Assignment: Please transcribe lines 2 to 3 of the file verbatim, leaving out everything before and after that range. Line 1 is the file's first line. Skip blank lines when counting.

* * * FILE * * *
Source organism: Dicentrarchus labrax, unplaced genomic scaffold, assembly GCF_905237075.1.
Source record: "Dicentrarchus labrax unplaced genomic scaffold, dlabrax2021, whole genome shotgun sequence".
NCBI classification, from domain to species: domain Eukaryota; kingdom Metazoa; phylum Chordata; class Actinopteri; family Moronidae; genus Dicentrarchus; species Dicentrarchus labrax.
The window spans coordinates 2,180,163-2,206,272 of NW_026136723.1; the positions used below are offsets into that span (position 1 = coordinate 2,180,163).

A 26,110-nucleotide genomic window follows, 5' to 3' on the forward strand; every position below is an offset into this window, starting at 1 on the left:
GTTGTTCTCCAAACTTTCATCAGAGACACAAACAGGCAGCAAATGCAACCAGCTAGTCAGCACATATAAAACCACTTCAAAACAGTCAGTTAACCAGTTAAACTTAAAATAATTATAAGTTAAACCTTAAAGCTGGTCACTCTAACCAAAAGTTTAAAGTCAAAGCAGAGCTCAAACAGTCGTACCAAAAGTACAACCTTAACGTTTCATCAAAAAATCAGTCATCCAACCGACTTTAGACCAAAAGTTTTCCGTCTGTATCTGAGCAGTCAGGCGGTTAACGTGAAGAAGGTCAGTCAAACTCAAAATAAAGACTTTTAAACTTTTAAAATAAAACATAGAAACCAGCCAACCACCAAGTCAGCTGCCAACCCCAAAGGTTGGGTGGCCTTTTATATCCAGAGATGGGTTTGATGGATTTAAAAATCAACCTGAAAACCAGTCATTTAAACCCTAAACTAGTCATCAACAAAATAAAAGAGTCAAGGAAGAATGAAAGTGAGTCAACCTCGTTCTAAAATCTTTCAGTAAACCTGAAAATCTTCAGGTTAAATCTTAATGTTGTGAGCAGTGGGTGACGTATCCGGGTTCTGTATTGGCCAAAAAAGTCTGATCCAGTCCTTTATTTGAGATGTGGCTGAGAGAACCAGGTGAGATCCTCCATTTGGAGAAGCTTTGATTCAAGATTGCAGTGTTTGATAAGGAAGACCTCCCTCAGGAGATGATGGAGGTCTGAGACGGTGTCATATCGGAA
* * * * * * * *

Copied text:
Source record: "Dicentrarchus labrax unplaced genomic scaffold, dlabrax2021, whole genome shotgun sequence".
NCBI classification, from domain to species: domain Eukaryota; kingdom Metazoa; phylum Chordata; class Actinopteri; family Moronidae; genus Dicentrarchus; species Dicentrarchus labrax.